A Simple Way To Make A Good First Impression

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I recently attended a dinner party in New York. one of the guests, a woman who had inherited money, was eager to make a pleasing impression on everyone. She had squandered a modest fortune on sables, diamonds, and pearls. But she hadn’t done anything whatever about her face. It radiated sourness and selfishness. She didn’t realize what every man knows: namely, that the expression a woman wears on her face is far more important than the clothes she wears on her back. (By the way, that is a good line to remember when your wife wants to buy a fur coat.)

Charles Schwab told me his smile had been worth $1 million. And he was probably understating the truth. For Schwab’s personality, his charm, his ability to make people like him were almost wholly responsible for his extraordinary success; and one of the most delightful factors in his personality is his captivating smile.

I once spent an afternoon with Maurice Chevalier—and, frankly, I was disappointed. Glum, taciturn, he was sharply different from what I expected—until he smiled. Then it seemed as if the sun had broken through a cloud. If it hadn’t been for a smile, Maurice Chevalier would probably still be a cabinet-maker, back in Paris, following the trade of his father and brothers.

Actions speak louder than words, and a smile says: “I like you. You make me happy. I am glad to see you.”

That is why dogs make such a hit. They are so glad to see us that they almost jump out of their skins. So, naturally, we are glad to see them.

An insincere grin? No. That doesn’t fool anybody. We know it is mechanical and we resent it. I am talking about a real smile, a heart-warming smile, a smile that comes from within, the kind of a smile that will bring a good price in the market-place.

The employment manager of a large New York department store told me he would rather hire a sales girl who hadn’t finished grade school, if she had a lovely smile, than a doctor of philosophy with a sober face.

The chairman of the board of directors of one of the largest rubber companies ‘in the United States told me that, according to his observations, a man rarely succeeds at anything unless he has fun doing it. This industrial leader doesn’t put much faith in the old adage that hard work alone is the magic key that will unlock the door to our desires, “I have known men”, he said, “who succeeded because they had a rip-roaring good time conducting their business. Later, I saw those men began to work at the job. It grew dull. They lost all joy in it, and they failed.”

You must have a good time meeting people if you expect them to have a good time meeting you.

 

I have asked thousands of businessmen to smile at someone every hour of the day for a week and then come to class and talk about the results. Has it worked? Let’s see . . . Here is a letter from William B. Steinhardt, a member of the New York Curb Exchange. His case isn’t isolated. In fact, it is typical of hundreds of others.

“I have been married for over eighteen years,” writes Mr. Steinhardt, “and in all that time I seldom smiled at my wife or spoke two dozen words to her from the time I got up until I was ready to leave for business. I was one of the worst grouches who ever walked down Broadway.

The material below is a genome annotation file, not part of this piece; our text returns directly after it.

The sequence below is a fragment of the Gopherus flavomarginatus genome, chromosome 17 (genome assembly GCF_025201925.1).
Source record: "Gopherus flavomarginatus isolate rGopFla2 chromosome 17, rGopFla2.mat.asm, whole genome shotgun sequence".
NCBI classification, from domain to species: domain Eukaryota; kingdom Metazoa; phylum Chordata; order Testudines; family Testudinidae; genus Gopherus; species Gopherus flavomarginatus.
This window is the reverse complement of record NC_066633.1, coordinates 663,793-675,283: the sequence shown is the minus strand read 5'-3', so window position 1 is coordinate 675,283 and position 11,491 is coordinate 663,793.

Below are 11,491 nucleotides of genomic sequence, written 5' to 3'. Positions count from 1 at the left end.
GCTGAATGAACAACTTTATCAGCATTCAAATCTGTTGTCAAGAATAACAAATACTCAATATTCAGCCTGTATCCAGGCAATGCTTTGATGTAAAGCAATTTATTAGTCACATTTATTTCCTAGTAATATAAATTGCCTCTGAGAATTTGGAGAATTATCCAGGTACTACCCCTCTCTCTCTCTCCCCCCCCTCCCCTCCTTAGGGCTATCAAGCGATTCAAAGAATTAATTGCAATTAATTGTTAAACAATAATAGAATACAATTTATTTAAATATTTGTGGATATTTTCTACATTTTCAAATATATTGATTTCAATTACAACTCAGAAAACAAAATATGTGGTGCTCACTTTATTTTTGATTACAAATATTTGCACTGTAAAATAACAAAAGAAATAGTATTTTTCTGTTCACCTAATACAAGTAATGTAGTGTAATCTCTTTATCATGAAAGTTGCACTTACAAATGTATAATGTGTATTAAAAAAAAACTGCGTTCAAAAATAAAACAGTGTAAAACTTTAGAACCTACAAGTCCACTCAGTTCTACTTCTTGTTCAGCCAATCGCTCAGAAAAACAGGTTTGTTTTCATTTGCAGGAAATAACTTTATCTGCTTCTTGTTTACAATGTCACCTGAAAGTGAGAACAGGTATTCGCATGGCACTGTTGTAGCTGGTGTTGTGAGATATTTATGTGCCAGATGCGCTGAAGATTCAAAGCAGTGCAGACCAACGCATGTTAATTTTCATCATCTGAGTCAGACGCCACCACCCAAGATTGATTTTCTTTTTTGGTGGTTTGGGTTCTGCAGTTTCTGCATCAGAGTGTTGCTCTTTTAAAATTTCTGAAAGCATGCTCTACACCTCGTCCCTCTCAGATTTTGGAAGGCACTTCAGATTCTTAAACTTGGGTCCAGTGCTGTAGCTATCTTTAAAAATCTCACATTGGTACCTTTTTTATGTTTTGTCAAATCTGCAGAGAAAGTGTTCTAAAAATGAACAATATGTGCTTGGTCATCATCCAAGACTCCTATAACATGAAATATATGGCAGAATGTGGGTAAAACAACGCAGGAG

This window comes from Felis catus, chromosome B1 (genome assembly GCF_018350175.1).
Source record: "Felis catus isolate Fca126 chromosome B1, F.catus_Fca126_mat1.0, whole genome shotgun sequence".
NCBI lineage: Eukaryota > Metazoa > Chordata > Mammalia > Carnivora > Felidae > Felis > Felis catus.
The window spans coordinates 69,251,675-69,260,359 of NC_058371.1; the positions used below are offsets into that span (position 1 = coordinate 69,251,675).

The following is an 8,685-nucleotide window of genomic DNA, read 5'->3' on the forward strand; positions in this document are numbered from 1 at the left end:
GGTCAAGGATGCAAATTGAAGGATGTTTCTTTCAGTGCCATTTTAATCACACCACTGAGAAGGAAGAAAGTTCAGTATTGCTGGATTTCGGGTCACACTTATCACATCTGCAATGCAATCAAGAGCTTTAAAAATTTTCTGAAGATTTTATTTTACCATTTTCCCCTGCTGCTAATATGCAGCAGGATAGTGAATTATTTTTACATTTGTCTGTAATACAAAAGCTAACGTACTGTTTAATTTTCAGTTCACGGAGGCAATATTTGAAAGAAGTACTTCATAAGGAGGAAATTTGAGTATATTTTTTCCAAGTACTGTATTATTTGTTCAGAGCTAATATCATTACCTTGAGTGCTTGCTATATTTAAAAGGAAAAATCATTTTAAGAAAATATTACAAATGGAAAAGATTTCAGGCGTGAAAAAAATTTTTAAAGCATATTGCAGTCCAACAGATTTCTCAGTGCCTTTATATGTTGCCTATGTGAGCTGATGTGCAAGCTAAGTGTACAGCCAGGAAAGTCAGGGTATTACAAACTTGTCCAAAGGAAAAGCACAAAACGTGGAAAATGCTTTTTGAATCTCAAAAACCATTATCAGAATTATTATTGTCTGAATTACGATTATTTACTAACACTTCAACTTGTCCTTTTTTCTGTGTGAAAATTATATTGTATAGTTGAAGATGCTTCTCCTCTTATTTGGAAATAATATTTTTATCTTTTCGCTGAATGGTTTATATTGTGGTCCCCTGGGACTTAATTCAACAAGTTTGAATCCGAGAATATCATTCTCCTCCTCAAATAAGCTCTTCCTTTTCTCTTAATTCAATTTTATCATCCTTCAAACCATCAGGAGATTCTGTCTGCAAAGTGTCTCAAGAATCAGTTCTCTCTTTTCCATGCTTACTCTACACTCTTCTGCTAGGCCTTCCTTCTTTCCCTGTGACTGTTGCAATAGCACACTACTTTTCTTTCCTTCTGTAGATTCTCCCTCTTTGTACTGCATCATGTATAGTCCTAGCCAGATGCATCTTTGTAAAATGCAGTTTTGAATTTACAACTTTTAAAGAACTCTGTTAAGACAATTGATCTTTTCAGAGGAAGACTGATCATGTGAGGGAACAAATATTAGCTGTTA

“Since you asked me to make a talk about my experience with smiles, I thought I would try it for a week. So the next morning, while combing my hair, I looked at my glum mug in the mirror and said to myself: ‘Bill, you are going to wipe the scowl off that sour puss of yours today. You are going to smile. And you are going to begin right now.’ As I sat down to breakfast, I greeted my wife with a ‘Good morning, my dear’, and smiled as I said it.

“You warned me that she might be surprised. Well, you under-estimated her reaction. She was bewildered. She was shocked. I told her that in the future she could expect this as a regular occurrence, and I have kept it up every morning now for two months.

“This changed attitude of mine has brought more happiness in our home during these two months than there was during the last year.

“As I leave for my office now, I greet the elevator boy in the apartment house with a ‘Good morning’ and a smile, I greet the doorman with a smile. I smile at the cashier in the subway booth when I ask for change. As I stand on the floor on the Curb Exchange, I smile at men who never saw me smile until recently.

“I soon found that everybody was smiling back at me. I treat those who come to me with complaints or grievances in a cheerful manner. I smile as I listen to them, and I find that adjustments are accomplished much easier. I find that smiles are bringing me dollars, many dollars every day.

“I make my office with another broker. One of his clerks is a likeable young chap, and I was so elated about the results I was getting that I told him recently about my new philosophy of human relations. He then confessed that when I first came to make my office with his firm he thought me a terrible grouch—and only recently changed his mind. He said I was really human when I smiled.

“I have also eliminated criticism from my system. I give appreciation and praise now instead of condemnation. I have stopped talking about what I want. I am now trying to see the other person’s viewpoint. And these things have literally revolutionized my life. I am a totally different man, a happier man, a richer man, richer in friendship and happiness—the only things that matter much after all.”

 

Remember this letter was written by a sophisticated, worldly-wise stockbroker who makes his living buying and selling stocks for his own account on the New York Curb Exchange—a business so difficult that 99 out of every 100 who attempt it fail.